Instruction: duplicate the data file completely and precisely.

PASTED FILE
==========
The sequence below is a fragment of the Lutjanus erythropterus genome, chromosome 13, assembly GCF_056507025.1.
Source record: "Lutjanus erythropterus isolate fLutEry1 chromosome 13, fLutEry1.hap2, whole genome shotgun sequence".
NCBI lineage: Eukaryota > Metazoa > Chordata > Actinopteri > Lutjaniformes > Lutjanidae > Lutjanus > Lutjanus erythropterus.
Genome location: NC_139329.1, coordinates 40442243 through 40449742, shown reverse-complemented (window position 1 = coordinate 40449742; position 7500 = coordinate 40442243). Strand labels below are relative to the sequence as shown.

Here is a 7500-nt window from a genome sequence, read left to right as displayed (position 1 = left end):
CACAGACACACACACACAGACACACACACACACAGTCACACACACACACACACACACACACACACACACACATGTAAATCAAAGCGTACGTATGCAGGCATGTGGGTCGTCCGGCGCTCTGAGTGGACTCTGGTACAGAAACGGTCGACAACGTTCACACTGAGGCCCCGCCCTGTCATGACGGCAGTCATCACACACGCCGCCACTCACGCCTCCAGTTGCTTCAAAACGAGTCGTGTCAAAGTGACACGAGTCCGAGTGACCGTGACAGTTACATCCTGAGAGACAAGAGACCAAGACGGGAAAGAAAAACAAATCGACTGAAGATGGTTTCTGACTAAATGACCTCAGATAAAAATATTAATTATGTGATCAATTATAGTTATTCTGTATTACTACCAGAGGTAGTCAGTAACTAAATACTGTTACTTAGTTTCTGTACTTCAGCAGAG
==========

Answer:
The sequence below is a fragment of the Lutjanus erythropterus genome, chromosome 13, assembly GCF_056507025.1.
Source record: "Lutjanus erythropterus isolate fLutEry1 chromosome 13, fLutEry1.hap2, whole genome shotgun sequence".
NCBI lineage: Eukaryota > Metazoa > Chordata > Actinopteri > Lutjaniformes > Lutjanidae > Lutjanus > Lutjanus erythropterus.
Genome location: NC_139329.1, coordinates 40442243 through 40449742, shown reverse-complemented (window position 1 = coordinate 40449742; position 7500 = coordinate 40442243). Strand labels below are relative to the sequence as shown.

Here is a 7500-nt window from a genome sequence, read left to right as displayed (position 1 = left end):
CACAGACACACACACACAGACACACACACACACAGTCACACACACACACACACACACACACACACACACACATGTAAATCAAAGCGTACGTATGCAGGCATGTGGGTCGTCCGGCGCTCTGAGTGGACTCTGGTACAGAAACGGTCGACAACGTTCACACTGAGGCCCCGCCCTGTCATGACGGCAGTCATCACACACGCCGCCACTCACGCCTCCAGTTGCTTCAAAACGAGTCGTGTCAAAGTGACACGAGTCCGAGTGACCGTGACAGTTACATCCTGAGAGACAAGAGACCAAGACGGGAAAGAAAAACAAATCGACTGAAGATGGTTTCTGACTAAATGACCTCAGATAAAAATATTAATTATGTGATCAATTATAGTTATTCTGTATTACTACCAGAGGTAGTCAGTAACTAAATACTGTTACTTAGTTTCTGTACTTCAGCAGAG